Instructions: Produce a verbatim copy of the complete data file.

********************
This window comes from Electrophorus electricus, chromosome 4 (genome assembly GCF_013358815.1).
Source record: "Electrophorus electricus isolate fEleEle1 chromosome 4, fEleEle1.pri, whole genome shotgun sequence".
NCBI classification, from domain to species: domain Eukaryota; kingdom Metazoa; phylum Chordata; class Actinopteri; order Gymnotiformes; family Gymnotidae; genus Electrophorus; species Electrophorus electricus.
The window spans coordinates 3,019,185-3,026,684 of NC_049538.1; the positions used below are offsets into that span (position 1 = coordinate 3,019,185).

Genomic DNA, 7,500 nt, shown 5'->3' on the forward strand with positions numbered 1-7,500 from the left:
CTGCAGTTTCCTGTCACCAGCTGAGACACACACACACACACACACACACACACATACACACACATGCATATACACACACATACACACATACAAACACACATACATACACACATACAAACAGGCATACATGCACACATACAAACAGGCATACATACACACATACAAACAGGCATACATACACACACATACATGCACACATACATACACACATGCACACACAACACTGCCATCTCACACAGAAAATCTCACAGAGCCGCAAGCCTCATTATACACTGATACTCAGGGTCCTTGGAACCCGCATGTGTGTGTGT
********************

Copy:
This window comes from Electrophorus electricus, chromosome 4 (genome assembly GCF_013358815.1).
Source record: "Electrophorus electricus isolate fEleEle1 chromosome 4, fEleEle1.pri, whole genome shotgun sequence".
NCBI classification, from domain to species: domain Eukaryota; kingdom Metazoa; phylum Chordata; class Actinopteri; order Gymnotiformes; family Gymnotidae; genus Electrophorus; species Electrophorus electricus.
The window spans coordinates 3,019,185-3,026,684 of NC_049538.1; the positions used below are offsets into that span (position 1 = coordinate 3,019,185).

Genomic DNA, 7,500 nt, shown 5'->3' on the forward strand with positions numbered 1-7,500 from the left:
CTGCAGTTTCCTGTCACCAGCTGAGACACACACACACACACACACACACACACATACACACACATGCATATACACACACATACACACATACAAACACACATACATACACACATACAAACAGGCATACATGCACACATACAAACAGGCATACATACACACATACAAACAGGCATACATACACACACATACATGCACACATACATACACACATGCACACACAACACTGCCATCTCACACAGAAAATCTCACAGAGCCGCAAGCCTCATTATACACTGATACTCAGGGTCCTTGGAACCCGCATGTGTGTGTGT